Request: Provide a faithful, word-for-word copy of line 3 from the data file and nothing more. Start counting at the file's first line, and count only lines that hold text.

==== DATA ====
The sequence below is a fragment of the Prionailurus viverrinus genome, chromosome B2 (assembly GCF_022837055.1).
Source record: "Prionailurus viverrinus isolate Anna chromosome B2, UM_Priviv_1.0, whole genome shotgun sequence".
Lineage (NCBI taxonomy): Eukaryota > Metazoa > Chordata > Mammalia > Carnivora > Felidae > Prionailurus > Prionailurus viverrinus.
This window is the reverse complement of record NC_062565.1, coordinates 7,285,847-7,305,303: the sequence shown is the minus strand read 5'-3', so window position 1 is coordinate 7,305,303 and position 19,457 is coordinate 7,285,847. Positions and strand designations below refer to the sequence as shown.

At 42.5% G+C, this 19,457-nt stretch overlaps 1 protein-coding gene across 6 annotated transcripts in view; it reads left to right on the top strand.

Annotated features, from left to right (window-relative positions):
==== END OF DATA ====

Lineage (NCBI taxonomy): Eukaryota > Metazoa > Chordata > Mammalia > Carnivora > Felidae > Prionailurus > Prionailurus viverrinus.